"Anyone can learn to safely practice yoga and experience its healing effects. A beginner's mind is required, a flexible body is not." - Michael
“YOGA IS 95%” PRACTICE AND FIVE PERCENT THEORY!” is a favourite saying of Sri Krishna Pattabhi Jois, legendary guru to many of the finest teachers today.
I like to think this view holds true to those who are practising every day for 90 minutes, and experiential discover the theory within the actual physical practice. Then outside practice, an additional five minutes per day can be used studying anatomical theory, or BKS Iyengar’s work covering posture alignment in specific situations. Over one week, five minutes a day of reading ads up to 25 minutes pure theoretical study, combined with a daily experience of putting theory into practice, which is most important. So if you’re following the demands of Pattabhi Jois teaching method, the approach is complete.
For the rest of us who unroll the mat 1-4 times weekly, investing at least a half-hour in theory every week is essential. Here is some recommended reading that I personally have used, and continue to consult, as questions unfold.
My favourite Online Yoga Resources/Blogs
- Brad’s Iyengar Yoga Notebook: An accurate, detailed resource from an Iyengar teacher.
- Yoga Chicago: Amazing summaries from Workshops and Lectures given my some of the world’s most respected Yoga Teachers of today, particularly Ashtanga and Iyengar practitioners.
- Tuesday’s with Timji: Tim Miller’s Blog, another great old Yogi
- Yoga International – Himalayan Institute: A rich resource for articles on asana, philosophy and much more.
- Yoga Workshop Blog: This is Richard Freeman’s baby, one of the most respected Western Yoga Teachers of our time, a student of both Iyengar and Ashtanga Yoga, as one of Sri K. Pattabhi Jois’ most dedicated students.
Fantastic Blogs… by people named “David” who teach Ashtanga Yoga (ha!)
- David Swenson’s Thoughts: Lots of wisdom from a this Ashtanga Practitioner I trained with a few years back.
- David Williams Website: Another wise owl, he was David Swenson’s first Ashtanga Teacher.
- Asana Kitchen, with David Garrigues: Lots of how to videos and insights from a great ashtanga teacher
- David Robson’s Blog: Founding teacher of the Ashtanga Yoga Centre of Toronto
Yoga Books for beginners and intermediate students
Astanga Yoga Practice and Philosphy, by Gregor Mahle
Essential to any serious student of yoga who wants to derive the physical therapeutic benefits of Hahta yoga practices by learning correct alignment and technique. Also includes a superb rendition of Patanjali’s Yoga Sutras, the rich spiritual philosophy underpinning the physical practice.
Yoga Mind, Body and Spirit, by Donna Farhi
This book was mandatory reading in the first 200hr training course I took. At the time, the reading was dry. But a few years later I studied the text in depth and found it full of guidance to common problems encountered in the yoga practice. This book is wonderful in teaching alignment, awareness of energetics and adapting to limitations. Also some great suggestions for sequencing, and safely building up to challenging postures over months and years.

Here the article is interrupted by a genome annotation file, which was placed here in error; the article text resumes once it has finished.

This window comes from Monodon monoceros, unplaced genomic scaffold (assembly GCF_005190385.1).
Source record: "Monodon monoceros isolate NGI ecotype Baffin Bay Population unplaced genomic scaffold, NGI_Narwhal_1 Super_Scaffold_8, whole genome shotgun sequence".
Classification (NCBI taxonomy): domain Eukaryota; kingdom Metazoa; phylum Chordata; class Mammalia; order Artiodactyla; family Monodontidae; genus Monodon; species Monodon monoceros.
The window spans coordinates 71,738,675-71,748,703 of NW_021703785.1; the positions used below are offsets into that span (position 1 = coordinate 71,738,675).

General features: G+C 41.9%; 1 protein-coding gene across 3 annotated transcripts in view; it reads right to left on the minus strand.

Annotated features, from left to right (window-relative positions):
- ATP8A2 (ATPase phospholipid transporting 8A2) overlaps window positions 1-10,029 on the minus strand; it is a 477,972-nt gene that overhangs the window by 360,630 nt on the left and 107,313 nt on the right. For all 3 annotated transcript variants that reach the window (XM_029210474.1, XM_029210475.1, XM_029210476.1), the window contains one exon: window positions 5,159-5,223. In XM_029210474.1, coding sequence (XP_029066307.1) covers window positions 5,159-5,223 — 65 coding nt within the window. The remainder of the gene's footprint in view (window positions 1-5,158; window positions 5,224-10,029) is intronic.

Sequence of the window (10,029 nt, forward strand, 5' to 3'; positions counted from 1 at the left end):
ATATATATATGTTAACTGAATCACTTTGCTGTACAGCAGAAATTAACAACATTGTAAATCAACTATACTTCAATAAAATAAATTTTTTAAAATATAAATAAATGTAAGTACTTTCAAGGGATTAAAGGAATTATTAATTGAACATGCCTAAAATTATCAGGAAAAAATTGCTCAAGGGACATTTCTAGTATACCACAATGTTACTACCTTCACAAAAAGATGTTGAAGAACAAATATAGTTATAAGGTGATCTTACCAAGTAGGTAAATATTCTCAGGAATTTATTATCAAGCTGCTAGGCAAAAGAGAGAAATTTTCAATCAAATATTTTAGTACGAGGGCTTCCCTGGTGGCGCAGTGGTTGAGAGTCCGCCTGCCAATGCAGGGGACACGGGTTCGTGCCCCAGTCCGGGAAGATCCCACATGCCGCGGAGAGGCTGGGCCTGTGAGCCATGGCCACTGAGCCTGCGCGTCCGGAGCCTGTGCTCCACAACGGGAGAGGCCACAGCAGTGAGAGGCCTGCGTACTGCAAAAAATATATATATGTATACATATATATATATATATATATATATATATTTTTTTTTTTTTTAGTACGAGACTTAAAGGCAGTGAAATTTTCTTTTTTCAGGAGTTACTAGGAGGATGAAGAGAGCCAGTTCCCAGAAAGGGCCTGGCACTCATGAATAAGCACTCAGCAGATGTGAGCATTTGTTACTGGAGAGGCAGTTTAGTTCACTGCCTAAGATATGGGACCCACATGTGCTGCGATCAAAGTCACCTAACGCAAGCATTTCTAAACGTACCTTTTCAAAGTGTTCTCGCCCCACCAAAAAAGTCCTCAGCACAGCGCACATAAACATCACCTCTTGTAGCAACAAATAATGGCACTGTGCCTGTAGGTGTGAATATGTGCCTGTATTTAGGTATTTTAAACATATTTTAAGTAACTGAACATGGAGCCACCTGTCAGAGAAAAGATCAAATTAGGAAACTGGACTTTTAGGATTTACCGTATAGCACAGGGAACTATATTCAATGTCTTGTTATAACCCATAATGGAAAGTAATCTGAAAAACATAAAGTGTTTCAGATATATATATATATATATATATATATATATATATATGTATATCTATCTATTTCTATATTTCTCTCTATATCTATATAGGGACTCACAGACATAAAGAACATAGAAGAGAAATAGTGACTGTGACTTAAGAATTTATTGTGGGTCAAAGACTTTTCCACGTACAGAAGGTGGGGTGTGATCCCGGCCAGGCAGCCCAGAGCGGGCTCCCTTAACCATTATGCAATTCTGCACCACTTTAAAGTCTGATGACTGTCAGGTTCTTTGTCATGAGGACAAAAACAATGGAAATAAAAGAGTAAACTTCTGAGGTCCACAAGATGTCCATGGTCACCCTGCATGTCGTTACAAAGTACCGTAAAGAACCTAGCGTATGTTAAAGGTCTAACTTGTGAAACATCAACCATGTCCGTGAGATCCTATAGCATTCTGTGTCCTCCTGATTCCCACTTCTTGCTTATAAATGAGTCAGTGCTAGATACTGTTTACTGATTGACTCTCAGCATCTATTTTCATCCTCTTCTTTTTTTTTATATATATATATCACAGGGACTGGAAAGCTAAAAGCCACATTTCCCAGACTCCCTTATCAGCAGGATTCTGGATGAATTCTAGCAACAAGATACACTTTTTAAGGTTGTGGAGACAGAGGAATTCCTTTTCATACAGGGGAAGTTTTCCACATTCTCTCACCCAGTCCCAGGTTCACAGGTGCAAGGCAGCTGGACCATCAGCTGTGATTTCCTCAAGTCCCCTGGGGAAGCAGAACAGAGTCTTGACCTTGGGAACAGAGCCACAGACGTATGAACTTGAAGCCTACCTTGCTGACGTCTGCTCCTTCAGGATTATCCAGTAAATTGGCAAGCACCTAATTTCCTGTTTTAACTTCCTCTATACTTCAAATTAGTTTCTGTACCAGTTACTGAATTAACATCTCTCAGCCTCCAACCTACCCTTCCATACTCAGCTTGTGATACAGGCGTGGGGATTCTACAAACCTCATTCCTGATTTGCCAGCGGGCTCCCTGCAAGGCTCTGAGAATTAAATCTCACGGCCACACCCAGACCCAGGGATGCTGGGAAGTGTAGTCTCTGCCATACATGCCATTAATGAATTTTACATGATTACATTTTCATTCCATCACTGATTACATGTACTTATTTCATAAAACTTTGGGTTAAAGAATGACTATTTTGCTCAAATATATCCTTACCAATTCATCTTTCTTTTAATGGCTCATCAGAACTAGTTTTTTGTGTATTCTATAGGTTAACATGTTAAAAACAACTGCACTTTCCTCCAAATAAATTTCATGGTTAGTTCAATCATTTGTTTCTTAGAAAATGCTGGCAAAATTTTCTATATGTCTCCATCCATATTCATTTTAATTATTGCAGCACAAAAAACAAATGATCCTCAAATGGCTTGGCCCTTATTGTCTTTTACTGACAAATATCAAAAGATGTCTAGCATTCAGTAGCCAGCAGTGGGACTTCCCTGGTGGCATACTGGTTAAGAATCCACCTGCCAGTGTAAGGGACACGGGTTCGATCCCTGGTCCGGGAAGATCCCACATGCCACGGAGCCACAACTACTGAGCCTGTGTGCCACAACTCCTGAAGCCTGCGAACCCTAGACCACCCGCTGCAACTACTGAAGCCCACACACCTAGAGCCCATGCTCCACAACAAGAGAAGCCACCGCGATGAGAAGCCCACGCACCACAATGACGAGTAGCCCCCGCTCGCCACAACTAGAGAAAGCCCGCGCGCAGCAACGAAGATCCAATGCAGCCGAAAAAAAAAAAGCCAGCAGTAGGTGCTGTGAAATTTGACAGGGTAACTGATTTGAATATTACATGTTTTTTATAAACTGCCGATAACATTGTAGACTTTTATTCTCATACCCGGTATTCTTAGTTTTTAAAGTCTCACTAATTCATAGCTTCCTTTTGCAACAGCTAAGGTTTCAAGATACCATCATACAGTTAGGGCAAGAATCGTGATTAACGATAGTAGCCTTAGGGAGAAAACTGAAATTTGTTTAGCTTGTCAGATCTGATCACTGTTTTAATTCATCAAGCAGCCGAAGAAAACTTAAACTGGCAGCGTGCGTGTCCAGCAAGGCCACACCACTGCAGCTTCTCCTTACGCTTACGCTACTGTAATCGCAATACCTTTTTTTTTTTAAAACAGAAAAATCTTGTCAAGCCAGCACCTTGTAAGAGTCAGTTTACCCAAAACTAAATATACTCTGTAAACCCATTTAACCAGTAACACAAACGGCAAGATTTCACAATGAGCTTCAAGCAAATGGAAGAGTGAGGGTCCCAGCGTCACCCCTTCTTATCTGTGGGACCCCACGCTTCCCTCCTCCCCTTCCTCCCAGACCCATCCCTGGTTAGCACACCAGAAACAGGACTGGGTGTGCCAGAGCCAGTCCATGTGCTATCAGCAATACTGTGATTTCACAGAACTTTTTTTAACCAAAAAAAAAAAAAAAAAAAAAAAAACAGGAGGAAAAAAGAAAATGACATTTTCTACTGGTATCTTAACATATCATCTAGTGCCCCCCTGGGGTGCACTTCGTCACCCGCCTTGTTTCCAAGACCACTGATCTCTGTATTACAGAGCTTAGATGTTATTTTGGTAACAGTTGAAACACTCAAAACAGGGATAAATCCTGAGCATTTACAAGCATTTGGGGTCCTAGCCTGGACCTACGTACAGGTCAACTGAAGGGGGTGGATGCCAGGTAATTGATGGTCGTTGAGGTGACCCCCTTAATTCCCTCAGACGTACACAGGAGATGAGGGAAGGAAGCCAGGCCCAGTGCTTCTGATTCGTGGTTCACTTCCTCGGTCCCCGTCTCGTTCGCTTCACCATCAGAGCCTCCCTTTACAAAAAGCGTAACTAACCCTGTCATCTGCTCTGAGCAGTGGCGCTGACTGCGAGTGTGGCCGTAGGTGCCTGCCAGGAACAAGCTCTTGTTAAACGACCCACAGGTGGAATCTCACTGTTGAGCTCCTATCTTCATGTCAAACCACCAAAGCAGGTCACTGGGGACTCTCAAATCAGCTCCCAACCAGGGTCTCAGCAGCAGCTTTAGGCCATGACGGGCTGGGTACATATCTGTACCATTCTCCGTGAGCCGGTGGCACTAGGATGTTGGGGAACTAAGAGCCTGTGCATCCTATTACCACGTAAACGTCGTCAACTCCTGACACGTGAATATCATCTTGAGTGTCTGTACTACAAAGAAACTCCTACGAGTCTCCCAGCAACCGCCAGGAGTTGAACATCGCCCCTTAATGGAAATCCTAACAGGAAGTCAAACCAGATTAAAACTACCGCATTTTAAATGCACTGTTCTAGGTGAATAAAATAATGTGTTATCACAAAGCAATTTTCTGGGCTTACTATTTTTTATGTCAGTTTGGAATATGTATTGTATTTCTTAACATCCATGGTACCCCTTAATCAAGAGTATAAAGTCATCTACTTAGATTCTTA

The Heart of Yoga, by TKV Desikachar
Contains very simple gentle sequences. Also is a great introduction to yoga philosphy and the sutras that covers depth. The author Desikachar is from India, and son of Krishnamacharya, the legendary Yoga teacher who influenced most yoga practised today. This style is therapeutic and meets individuals where they are—less strenuous, gentle practices are introduced and Desikachar relates to the western mind in a language they understand.
Yoga as Medicine: The Yogic Prescription for Health and Healing, by Timothy McCall
More than a decade of travel to Indian Medical Centres and Universities across North America went into the research of this book from Timothy McCall, retired M.D. and editor of Yoga Journal. The research results provide systematic yoga practices, including traditional breathwork (pranayama), meditation and modern understanding of Yoga postures that have existed since anywhere between the 1930s and the 1400s, as refined tools to help people cope with Cancer, Depression, Anxiety, and a variety of common “dis-eases.” Includes tones of information on safety on adapting to patient student’s limitations.
Yoga Books for advanced practitioners only
The Complete Book of Vinyasa Krama, by Srivasta Ramaswami
Ramaswami is the longest standing student in the lineage of Krishnamacharya. His knowledge reflects 30 years direct study under Krishnamacharya, and he explains precisely how to use the breath in sequences that meet the physical abilities of the student, from the inflexible student to the advanced leg-behind your head kind of practitioner. Not really a book for beginners, more for teachers and serious students of yoga. Lots of illustrations, and also helps Ashtanga practitioners to understand what has shaped their style.